Next week, Victorians will learn a lot about their Government’s commitment to fairness, transparency and democratic accountability. We will also learn about the strength of the Premier’s leadership as Cabinet meets to determine the future of Victoria’s Charter of Human Rights. Late last year, the Premier said that the “Charter of Human Rights has delivered benefits to Victoria and should not be repealed”. It is well known that others in the Government disagree. If they have their way, Victoria will become the first state in the developed, democratic world to weaken or repeal statutory or constitutional human rights protection and the Premier’s authority will have been significantly diminished.
The Charter has been operating for five years. It was reviewed by a parliamentary committee last year. The government must announce its response to the review by 14 March.
Disappointingly, the government dominated committee made recommendations that would render the Charter completely ineffective. For example, it recommended that the Charter be stripped of provisions that require government departments and public authorities to act compatibly with human rights.
Remarkably, it also recommended that our independent courts and tribunals should have no role, or a radically reduced one, in holding government to account. Nor would the courts have any role in providing people with remedies when their human rights are violated. Such recommendations, if implemented, would constitute repeal by another name.
When the committee tabled its report last September, the Premier was quick to distance himself, saying that the views are “those of the cross-party committee members and are not necessarily those of the Coalition Government”. He was right to do so.
The report lacked any sound evidentiary basis. Of a total of almost 4,000 submissions to the committee, 95% supported retaining or strengthening the Charter, citing significant evidence of its benefits. This consisted of evidence as to the Charter’s effect in promoting greater government accountability, more responsive public services and more compassionate treatment for some of Victoria’s most vulnerable people. These included people with disability, people with mental illness, children and the homeless.
The evidence also demonstrated that predictions of adverse consequences arising from the Charter have been unfounded. The Charter maintained the sovereignty of parliament. There has been no “flood of litigation”. The Charter has had only minimal impact in the area of criminal law. And the Charter has been implemented at the modest cost of just 50 cents per Victorian per year.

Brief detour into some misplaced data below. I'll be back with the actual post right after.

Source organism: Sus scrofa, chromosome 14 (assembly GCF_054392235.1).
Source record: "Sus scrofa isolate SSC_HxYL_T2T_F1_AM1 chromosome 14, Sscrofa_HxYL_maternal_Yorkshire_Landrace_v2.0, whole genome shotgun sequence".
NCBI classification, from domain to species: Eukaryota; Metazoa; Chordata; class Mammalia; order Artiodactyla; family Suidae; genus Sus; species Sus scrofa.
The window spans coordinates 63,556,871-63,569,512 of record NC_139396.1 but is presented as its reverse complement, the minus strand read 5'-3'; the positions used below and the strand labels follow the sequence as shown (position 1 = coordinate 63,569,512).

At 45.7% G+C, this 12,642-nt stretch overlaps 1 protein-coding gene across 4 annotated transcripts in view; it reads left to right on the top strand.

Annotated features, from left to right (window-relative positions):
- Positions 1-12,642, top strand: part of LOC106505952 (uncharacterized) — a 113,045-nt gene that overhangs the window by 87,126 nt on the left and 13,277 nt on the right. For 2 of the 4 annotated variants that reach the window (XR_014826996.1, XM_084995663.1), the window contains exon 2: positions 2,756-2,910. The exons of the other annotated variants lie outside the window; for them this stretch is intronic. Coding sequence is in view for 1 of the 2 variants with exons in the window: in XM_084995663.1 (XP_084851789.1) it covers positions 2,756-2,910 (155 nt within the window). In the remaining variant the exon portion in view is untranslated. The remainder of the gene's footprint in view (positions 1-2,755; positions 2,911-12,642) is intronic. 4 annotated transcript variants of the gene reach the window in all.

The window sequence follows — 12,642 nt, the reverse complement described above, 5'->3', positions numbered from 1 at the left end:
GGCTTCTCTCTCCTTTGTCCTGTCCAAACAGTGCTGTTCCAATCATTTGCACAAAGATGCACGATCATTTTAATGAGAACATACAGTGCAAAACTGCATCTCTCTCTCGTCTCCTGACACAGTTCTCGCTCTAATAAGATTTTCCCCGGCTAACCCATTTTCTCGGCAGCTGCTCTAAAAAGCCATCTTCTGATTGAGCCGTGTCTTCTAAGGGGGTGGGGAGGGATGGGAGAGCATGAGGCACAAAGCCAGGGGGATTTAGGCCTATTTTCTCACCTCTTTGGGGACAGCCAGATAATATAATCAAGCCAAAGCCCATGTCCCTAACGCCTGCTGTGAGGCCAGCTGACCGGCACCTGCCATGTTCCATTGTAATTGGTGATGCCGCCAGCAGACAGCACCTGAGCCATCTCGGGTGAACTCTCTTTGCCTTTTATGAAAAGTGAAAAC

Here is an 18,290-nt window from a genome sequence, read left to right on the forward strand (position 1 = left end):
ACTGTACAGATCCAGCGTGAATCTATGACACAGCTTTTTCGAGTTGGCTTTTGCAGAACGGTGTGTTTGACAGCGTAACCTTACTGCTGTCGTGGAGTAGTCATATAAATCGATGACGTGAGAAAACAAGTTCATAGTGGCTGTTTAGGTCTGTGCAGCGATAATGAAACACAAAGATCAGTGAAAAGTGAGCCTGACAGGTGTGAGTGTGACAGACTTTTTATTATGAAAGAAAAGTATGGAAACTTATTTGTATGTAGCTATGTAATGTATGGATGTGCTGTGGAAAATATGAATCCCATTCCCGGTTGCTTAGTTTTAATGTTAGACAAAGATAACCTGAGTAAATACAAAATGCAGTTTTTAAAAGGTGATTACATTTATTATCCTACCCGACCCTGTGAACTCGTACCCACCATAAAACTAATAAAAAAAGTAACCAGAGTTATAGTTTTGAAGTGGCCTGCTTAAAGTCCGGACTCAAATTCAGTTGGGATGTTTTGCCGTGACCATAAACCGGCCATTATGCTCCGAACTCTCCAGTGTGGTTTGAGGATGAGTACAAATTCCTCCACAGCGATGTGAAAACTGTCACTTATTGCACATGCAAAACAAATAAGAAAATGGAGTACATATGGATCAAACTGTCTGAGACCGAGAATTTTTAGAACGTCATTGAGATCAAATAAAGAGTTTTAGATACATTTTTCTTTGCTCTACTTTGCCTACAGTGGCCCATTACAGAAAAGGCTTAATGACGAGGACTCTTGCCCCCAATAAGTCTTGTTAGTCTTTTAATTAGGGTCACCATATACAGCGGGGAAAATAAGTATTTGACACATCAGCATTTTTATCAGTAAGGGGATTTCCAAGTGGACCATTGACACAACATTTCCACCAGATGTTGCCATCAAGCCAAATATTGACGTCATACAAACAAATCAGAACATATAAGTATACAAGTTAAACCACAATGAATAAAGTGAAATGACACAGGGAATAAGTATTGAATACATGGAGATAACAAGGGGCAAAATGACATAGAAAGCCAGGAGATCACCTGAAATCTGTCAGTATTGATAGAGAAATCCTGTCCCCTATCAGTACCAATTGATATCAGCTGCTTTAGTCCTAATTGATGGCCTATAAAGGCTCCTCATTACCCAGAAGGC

Some in government have argued that of the three pillars of our democracy – parliament, the government and our independent courts and tribunals – only parliament has a legitimate role to play in upholding human rights. They are right to assert that parliament has a critical role. But it’s not an exclusive one.
For most Victorians, interaction with government does not consist of participating in parliamentary discussion and debate. Instead it consists of dealing with government departments and public services day to day. For most of us, our relationship with government comes through things like catching public transport, getting permits or approvals from local councils, accessing health services or sending our kids to school.
Yet, if the anti-Charter advocates have their way, Victorians will have no way to demand that these bureaucracies respect and protect our human rights and no access to justice or enforceable remedies if they do not.
The Premier was right to recognise that “the Charter of Human Rights has delivered benefits”. These benefits have flown largely from the interdependence and complementary character of the Charter’s provisions. They require government agencies to act compatibly with human rights and to provide people whose rights have been violated with access to the courts to stop further breaches.
It is the operation of these provisions, and not those relating to parliament, that has strengthened legal protections and oversight for people with serious mental illness, improved access to sexual and reproductive health care, provided additional support for children with autism, and prevented the eviction of poor and vulnerable Victorians into homelessness. It is incumbent on members of the government who propose to weaken the Charter to explain why they do not support these positive outcomes.
As a government elected on a platform of making Victoria a more fair and just community, it should be the case that all members of government have a commitment to the legal protection of fundamental human rights. Indeed, the Liberal Party constitution talks of the “inalienable rights and freedoms of all peoples” and the “role of law and justice”.
Now, after five years of the Charter’s operation, the evidence is in. The Charter provides Victorians, particularly people who are disadvantaged, with substantial benefits.
If the Baillieu Government is serious about evidence-based policy, accountable government and a fair and just Victoria, it will maintain and strengthen the Charter, not emasculate it. The credibility of the Premier, and the human rights of all Victorians, depends on it.
Philip Lynch is Executive Director of the Human Rights Law Centre and Spencer Zifcak is President of Liberty Victoria and Allan Myers Professor of Law at the Australian Catholic University.
This article was written for and first appeared in The Age.